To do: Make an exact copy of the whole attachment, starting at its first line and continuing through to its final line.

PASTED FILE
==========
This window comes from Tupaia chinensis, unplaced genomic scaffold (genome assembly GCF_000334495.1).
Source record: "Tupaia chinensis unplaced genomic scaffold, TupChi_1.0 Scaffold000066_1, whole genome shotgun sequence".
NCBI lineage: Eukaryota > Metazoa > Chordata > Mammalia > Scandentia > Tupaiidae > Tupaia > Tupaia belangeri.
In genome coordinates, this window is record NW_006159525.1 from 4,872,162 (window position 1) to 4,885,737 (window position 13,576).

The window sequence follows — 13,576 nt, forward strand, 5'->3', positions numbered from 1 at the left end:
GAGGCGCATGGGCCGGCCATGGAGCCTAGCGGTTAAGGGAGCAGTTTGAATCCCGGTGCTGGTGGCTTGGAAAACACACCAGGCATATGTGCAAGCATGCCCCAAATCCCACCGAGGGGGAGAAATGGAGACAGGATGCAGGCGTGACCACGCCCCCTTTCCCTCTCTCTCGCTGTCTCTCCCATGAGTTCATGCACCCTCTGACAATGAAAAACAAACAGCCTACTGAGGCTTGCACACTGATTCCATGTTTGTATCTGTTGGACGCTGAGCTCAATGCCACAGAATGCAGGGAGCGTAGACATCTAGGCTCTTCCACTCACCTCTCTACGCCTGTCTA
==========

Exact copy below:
This window comes from Tupaia chinensis, unplaced genomic scaffold (genome assembly GCF_000334495.1).
Source record: "Tupaia chinensis unplaced genomic scaffold, TupChi_1.0 Scaffold000066_1, whole genome shotgun sequence".
NCBI lineage: Eukaryota > Metazoa > Chordata > Mammalia > Scandentia > Tupaiidae > Tupaia > Tupaia belangeri.
In genome coordinates, this window is record NW_006159525.1 from 4,872,162 (window position 1) to 4,885,737 (window position 13,576).

The window sequence follows — 13,576 nt, forward strand, 5'->3', positions numbered from 1 at the left end:
GAGGCGCATGGGCCGGCCATGGAGCCTAGCGGTTAAGGGAGCAGTTTGAATCCCGGTGCTGGTGGCTTGGAAAACACACCAGGCATATGTGCAAGCATGCCCCAAATCCCACCGAGGGGGAGAAATGGAGACAGGATGCAGGCGTGACCACGCCCCCTTTCCCTCTCTCTCGCTGTCTCTCCCATGAGTTCATGCACCCTCTGACAATGAAAAACAAACAGCCTACTGAGGCTTGCACACTGATTCCATGTTTGTATCTGTTGGACGCTGAGCTCAATGCCACAGAATGCAGGGAGCGTAGACATCTAGGCTCTTCCACTCACCTCTCTACGCCTGTCTA